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Revenues slow down for December
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The first negative month in 18 months showed state revenues for December at a -1.2 percent.

Total revenues were $1.53 billion, compared with $1.55 billion from December 2010. Individual income taxes were down -1.3 percent. Net sales taxes for the state totaled $402 million for a gain of 7.5 percent. Motor fuel taxes were up a total of 6.5 percent, with sales taxes up 17.8 percent and excise tax collections down 6 percent. Corporate income taxes were down -17.3 percent for the month. Tobacco taxes were up 16.1 percent, but alcohol beverage taxes continued a decline showing -14.4 percent.

Year to date

As of December, with half of the FY2012 year gone by, total revenues are up 5.2 percent, or 4.06 percent if adjusted for earlier explained events. Individual income taxes are up 7.1 percent, or 4.94 percent if adjusted. Sales taxes are up 5.4 percent year to date. Motor fuel taxes are up 6.1 percent overall YTD with excise taxes down 7.3 percent and motor fuel sales taxes up 18.6 percent. Tobacco taxes are up for the six months at 15.4 percent and alcoholic beverages are down 13.4 percent YTD. So, everyone will be waiting and hoping that Christmas sales are as good as portrayed in the press as they will show up in January’s tax report.
Gov. Deal’s budget proposals address top issues and state needed

Gov. Nathan Deal presented his 2012 amended and 2013 general budget proposals to the Legislature this week and focused on major state needs and issues.


The 2013 budget includes enrollment growth funds of some $58.6 million to fund 0.36 percent growth in K-12 schools. He proposes to fund a reading mentor program to help insure children successfully reading by the completion of the third grade. His budget allows for 10 additional days for pre-K schools that will mean the schools are within 10 days of the original school year. There is also additional funding for school nurses.

Higher education

Technical colleges and Regents institutions will receive a combined $111 million to fund enrollment growth. Bonds for equipment, renovations and new structures will total $291 million.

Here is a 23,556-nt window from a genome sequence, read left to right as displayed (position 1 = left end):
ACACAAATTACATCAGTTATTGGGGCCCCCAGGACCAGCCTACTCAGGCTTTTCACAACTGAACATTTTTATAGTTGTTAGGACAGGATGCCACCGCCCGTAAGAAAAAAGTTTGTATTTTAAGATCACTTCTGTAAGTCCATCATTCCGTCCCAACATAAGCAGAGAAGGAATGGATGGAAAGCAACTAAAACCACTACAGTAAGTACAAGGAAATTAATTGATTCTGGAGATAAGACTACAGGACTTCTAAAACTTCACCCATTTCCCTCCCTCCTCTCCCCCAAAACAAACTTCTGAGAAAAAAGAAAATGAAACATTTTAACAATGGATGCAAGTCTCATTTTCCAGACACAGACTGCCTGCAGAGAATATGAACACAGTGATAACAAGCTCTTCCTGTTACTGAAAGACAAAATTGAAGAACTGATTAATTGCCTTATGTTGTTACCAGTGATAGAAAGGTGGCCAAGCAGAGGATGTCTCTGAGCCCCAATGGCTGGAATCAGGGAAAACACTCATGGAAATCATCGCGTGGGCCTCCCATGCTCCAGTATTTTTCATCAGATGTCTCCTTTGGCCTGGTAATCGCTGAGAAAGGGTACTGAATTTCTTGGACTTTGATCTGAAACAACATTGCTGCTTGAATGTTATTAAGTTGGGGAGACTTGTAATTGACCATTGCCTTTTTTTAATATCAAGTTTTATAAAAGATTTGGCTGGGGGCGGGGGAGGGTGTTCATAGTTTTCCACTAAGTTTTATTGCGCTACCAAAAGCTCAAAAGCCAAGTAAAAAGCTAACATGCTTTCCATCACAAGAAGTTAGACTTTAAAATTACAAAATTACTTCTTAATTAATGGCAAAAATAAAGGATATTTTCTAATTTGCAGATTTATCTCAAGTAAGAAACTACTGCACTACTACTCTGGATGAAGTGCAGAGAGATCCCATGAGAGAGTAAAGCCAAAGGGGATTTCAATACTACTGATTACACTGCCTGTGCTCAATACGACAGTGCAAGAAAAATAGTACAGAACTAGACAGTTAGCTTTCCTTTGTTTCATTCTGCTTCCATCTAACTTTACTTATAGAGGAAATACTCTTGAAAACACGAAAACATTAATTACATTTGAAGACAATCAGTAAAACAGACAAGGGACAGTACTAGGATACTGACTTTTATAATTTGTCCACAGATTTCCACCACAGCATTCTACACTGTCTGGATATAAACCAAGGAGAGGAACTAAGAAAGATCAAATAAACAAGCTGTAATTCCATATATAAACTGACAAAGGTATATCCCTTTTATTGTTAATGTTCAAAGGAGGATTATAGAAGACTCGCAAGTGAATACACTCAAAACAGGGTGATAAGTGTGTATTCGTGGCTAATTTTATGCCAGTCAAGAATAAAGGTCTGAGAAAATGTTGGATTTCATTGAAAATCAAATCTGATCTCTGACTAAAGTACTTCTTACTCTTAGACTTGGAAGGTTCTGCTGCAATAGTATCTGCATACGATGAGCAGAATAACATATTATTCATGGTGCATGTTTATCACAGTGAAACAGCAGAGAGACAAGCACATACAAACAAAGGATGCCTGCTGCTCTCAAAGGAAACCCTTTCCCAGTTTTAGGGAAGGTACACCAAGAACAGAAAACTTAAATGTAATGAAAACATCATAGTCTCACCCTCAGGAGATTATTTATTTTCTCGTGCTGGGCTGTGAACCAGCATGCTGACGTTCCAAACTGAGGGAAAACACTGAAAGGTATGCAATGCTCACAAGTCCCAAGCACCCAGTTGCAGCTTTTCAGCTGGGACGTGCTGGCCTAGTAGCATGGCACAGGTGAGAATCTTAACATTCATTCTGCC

He has also proposed $20 million in the amended and general budgets for the OneGeorgia rural economic development program. A top feature of the governor’s budget proposal is $45.7 million for the state’s continued support of the harbor-deepening at the Port of Savannah. 

Water supply

The governor has included $25 million for water supply projects statewide.

Proposals based on recommendations of the criminal justice reform council

Gov. Deal proposes $10 million be spent on a system of post-conviction Accountability Courts, which have proven successful in changing long-term behavior, reducing recidivism and keeping non-violent offenders out of jail where there is a good chance of success. $1.4 million will be allocated to hire new parole officers to supervise prison inmates released after serving a completed sentence.

Keeping the state going with investments in people

There is additional funding for Medicaid and PeachCare growth and for restoring cuts to providers. The continued implementation of the agreement with Department of Justice will require some $29.8 million for mental hospitals. The continued proper funding of retirement systems will require some $65 million in both budgets.

This column will return to the FY2012 and FY 2013 budgets for a more detailed review in the coming weeks.

Passed by the Senate, heading to the governor
SB 184 - The school boards can no longer use seniority as a primary or sole determining factor in reduction in force lay-offs.
SB 38 - Restores to the state school superintendent the authority to hire and dismiss any employee at the Department of Education. The state Board of Education can override the state school superintendent with a two-thirds vote. The bill also increases the state school superintendent’s authority to enter into contracts from $50,000 to $250,000. It is similar to authority of other agency heads.

Passed by the Senate, heads back to the House
HB 253 – Allows the commissioner of Public Safety, to sell or trade vehicles and use the proceeds for the purchase of new vehicles for the department.

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